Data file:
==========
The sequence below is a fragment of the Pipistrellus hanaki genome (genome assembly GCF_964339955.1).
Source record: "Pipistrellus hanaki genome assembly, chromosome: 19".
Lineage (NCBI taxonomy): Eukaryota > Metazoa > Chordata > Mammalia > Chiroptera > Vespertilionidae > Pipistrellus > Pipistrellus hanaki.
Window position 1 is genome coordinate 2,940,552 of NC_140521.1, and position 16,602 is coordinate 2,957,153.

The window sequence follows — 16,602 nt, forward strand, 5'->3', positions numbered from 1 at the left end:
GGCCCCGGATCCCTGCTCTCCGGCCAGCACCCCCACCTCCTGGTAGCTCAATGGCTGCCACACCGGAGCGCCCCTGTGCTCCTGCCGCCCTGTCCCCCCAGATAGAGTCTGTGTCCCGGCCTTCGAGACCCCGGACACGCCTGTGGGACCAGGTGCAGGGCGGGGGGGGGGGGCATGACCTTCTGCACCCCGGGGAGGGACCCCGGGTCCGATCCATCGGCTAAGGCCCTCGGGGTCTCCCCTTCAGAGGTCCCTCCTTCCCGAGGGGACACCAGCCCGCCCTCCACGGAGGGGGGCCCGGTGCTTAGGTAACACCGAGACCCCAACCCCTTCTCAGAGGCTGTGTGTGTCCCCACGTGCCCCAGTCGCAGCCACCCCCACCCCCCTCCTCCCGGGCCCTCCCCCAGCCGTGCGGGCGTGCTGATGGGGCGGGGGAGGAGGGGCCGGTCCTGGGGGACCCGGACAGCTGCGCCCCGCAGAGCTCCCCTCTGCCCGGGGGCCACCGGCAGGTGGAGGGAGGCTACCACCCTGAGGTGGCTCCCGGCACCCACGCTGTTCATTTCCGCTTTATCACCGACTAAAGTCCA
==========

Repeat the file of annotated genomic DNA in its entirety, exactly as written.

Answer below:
The sequence below is a fragment of the Pipistrellus hanaki genome (genome assembly GCF_964339955.1).
Source record: "Pipistrellus hanaki genome assembly, chromosome: 19".
Lineage (NCBI taxonomy): Eukaryota > Metazoa > Chordata > Mammalia > Chiroptera > Vespertilionidae > Pipistrellus > Pipistrellus hanaki.
Window position 1 is genome coordinate 2,940,552 of NC_140521.1, and position 16,602 is coordinate 2,957,153.

The window sequence follows — 16,602 nt, forward strand, 5'->3', positions numbered from 1 at the left end:
GGCCCCGGATCCCTGCTCTCCGGCCAGCACCCCCACCTCCTGGTAGCTCAATGGCTGCCACACCGGAGCGCCCCTGTGCTCCTGCCGCCCTGTCCCCCCAGATAGAGTCTGTGTCCCGGCCTTCGAGACCCCGGACACGCCTGTGGGACCAGGTGCAGGGCGGGGGGGGGGGGCATGACCTTCTGCACCCCGGGGAGGGACCCCGGGTCCGATCCATCGGCTAAGGCCCTCGGGGTCTCCCCTTCAGAGGTCCCTCCTTCCCGAGGGGACACCAGCCCGCCCTCCACGGAGGGGGGCCCGGTGCTTAGGTAACACCGAGACCCCAACCCCTTCTCAGAGGCTGTGTGTGTCCCCACGTGCCCCAGTCGCAGCCACCCCCACCCCCCTCCTCCCGGGCCCTCCCCCAGCCGTGCGGGCGTGCTGATGGGGCGGGGGAGGAGGGGCCGGTCCTGGGGGACCCGGACAGCTGCGCCCCGCAGAGCTCCCCTCTGCCCGGGGGCCACCGGCAGGTGGAGGGAGGCTACCACCCTGAGGTGGCTCCCGGCACCCACGCTGTTCATTTCCGCTTTATCACCGACTAAAGTCCA